A prospective, randomized trial of endoscopic hemoclip versus heater probe thermocoagulation for peptic ulcer bleeding

Hwai Jeng Lin, Yu Hsi Hsieh, Guan Ying Tseng, Chin Lin Perng, Full Young Chang, Shou Dong Lee

Research output: Contribution to journalArticle

92 Citations (Scopus)

Abstract

OBJECTIVES: Endoscopic heater probe thermocoagulation and hemoclip are considered to be safe and very effective in the treatment of bleeding peptic ulcer. So far, there are only few reports concerning hemostasis with endoscopic hemoclip. The aims of this study were to compare the hemostatic effects of both therapeutic modalities in patients with peptic ulcer bleeding. METHODS: A total of 80 patients with active bleeding or nonbleeding visible vessels were randomized to receive endoscopic hemoclip (n = 40) or heater probe thermocoagulation (n = 40). RESULTS: Initial hemostasis was achieved in 34 patients (85%) in the hemoclip group and 40 patients (100%) in the heater probe group (p = 0.01277). Rebleeding occurred in three patients (8.8%) in the hemoclip group and two patients (5%) in the heater probe group (p > 0.1). Among patients with difficult-to-approach bleeding, we obtained a better hemostatic rate in the heater probe group (nine of 11 patients vs three of 10, p = 0.02417). The volume of blood transfused after entry into the study, duration of hospital stay, number of patients requiring urgent surgery, and the mortality rate were not statistically significantly different between the two groups. CONCLUSIONS: For patients with peptic ulcer bleeding, heater probe thermocoagulation offers an advantage in achieving hemostasis than hemoclip. In difficult-to-approach bleeders, heater probe is a more suitable therapeutic modality.

Original languageEnglish
Article number5978
Pages (from-to)2250-2254
Number of pages5
JournalAmerican Journal of Gastroenterology
Volume97
Issue number9
DOIs
Publication statusPublished - 2002
Externally publishedYes

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Electrocoagulation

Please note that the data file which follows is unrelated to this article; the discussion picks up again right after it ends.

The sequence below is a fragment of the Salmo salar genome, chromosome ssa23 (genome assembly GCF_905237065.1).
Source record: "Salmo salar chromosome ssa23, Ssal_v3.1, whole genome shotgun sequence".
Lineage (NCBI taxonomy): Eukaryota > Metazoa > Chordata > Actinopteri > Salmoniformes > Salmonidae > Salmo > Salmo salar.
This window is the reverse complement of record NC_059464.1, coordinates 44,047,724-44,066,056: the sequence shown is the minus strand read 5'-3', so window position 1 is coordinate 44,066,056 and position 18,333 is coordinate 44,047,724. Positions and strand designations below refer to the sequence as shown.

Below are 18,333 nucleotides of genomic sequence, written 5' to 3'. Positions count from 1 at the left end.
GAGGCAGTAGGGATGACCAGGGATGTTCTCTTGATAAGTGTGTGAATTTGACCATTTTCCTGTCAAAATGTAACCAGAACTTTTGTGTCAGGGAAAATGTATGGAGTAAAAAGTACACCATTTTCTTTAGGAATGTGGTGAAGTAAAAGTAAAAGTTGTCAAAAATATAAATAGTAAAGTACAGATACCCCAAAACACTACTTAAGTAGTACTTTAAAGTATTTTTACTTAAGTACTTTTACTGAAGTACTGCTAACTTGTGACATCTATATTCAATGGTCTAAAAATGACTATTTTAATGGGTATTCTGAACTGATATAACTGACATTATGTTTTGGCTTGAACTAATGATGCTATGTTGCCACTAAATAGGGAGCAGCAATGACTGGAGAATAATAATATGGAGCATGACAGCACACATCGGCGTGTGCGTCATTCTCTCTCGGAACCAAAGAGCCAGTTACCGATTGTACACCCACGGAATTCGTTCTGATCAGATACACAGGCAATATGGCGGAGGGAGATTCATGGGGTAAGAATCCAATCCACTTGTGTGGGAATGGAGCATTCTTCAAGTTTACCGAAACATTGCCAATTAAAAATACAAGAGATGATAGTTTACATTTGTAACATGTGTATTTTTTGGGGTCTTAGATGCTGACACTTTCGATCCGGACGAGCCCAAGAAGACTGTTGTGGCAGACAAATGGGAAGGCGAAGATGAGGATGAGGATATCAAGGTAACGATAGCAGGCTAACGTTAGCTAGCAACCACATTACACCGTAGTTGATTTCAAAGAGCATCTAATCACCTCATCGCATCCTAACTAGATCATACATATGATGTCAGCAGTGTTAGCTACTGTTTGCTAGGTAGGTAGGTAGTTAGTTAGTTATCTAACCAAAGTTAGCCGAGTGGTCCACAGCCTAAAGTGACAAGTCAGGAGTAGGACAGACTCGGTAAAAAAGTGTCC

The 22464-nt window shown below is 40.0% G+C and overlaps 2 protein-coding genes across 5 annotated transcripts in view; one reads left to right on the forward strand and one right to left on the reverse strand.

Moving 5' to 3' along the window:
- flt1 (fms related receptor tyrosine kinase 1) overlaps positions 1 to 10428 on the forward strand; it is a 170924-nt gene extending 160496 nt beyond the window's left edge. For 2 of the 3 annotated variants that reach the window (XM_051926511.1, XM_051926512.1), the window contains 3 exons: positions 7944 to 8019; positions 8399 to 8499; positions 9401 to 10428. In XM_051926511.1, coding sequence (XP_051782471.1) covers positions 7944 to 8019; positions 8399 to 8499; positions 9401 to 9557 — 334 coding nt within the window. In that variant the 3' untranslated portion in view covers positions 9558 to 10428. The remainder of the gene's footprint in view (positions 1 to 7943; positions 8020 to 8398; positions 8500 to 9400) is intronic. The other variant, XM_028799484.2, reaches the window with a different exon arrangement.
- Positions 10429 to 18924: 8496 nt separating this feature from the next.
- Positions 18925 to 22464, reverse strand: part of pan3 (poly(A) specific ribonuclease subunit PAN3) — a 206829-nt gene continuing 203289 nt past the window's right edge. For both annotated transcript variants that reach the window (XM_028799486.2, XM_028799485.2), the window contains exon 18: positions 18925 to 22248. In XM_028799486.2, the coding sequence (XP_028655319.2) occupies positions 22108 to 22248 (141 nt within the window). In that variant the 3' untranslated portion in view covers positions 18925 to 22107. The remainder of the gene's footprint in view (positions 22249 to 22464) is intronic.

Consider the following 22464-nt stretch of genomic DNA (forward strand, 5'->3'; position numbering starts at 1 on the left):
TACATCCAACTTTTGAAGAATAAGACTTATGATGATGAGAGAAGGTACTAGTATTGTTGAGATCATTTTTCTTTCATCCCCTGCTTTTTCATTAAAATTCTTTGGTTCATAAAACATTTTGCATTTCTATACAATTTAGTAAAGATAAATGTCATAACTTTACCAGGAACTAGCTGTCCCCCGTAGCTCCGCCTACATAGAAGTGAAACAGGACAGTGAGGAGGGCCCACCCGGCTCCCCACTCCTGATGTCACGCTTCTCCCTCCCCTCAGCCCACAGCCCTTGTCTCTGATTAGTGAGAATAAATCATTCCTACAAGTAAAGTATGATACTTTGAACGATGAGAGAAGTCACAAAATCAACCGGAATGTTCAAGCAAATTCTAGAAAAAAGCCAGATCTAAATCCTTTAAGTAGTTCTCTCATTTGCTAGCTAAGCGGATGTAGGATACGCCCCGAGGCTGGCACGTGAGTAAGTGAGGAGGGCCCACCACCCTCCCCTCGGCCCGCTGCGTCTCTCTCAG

Peptic Ulcer
Hemorrhage
Hemostatics
Hemostasis
Endoscopic Hemostasis
Therapeutic Uses
Blood Volume
Length of Stay

ASJC Scopus subject areas

  • Gastroenterology

Cite this

A prospective, randomized trial of endoscopic hemoclip versus heater probe thermocoagulation for peptic ulcer bleeding. / Lin, Hwai Jeng; Hsieh, Yu Hsi; Tseng, Guan Ying; Perng, Chin Lin; Chang, Full Young; Lee, Shou Dong.

In: American Journal of Gastroenterology, Vol. 97, No. 9, 5978, 2002, p. 2250-2254.

Research output: Contribution to journalArticle

Lin, Hwai Jeng ; Hsieh, Yu Hsi ; Tseng, Guan Ying ; Perng, Chin Lin ; Chang, Full Young ; Lee, Shou Dong. / A prospective, randomized trial of endoscopic hemoclip versus heater probe thermocoagulation for peptic ulcer bleeding. In: American Journal of Gastroenterology. 2002 ; Vol. 97, No. 9. pp. 2250-2254.
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abstract = "OBJECTIVES: Endoscopic heater probe thermocoagulation and hemoclip are considered to be safe and very effective in the treatment of bleeding peptic ulcer. So far, there are only few reports concerning hemostasis with endoscopic hemoclip. The aims of this study were to compare the hemostatic effects of both therapeutic modalities in patients with peptic ulcer bleeding. METHODS: A total of 80 patients with active bleeding or nonbleeding visible vessels were randomized to receive endoscopic hemoclip (n = 40) or heater probe thermocoagulation (n = 40). RESULTS: Initial hemostasis was achieved in 34 patients (85{\%}) in the hemoclip group and 40 patients (100{\%}) in the heater probe group (p = 0.01277). Rebleeding occurred in three patients (8.8{\%}) in the hemoclip group and two patients (5{\%}) in the heater probe group (p > 0.1). Among patients with difficult-to-approach bleeding, we obtained a better hemostatic rate in the heater probe group (nine of 11 patients vs three of 10, p = 0.02417). The volume of blood transfused after entry into the study, duration of hospital stay, number of patients requiring urgent surgery, and the mortality rate were not statistically significantly different between the two groups. CONCLUSIONS: For patients with peptic ulcer bleeding, heater probe thermocoagulation offers an advantage in achieving hemostasis than hemoclip. In difficult-to-approach bleeders, heater probe is a more suitable therapeutic modality.",
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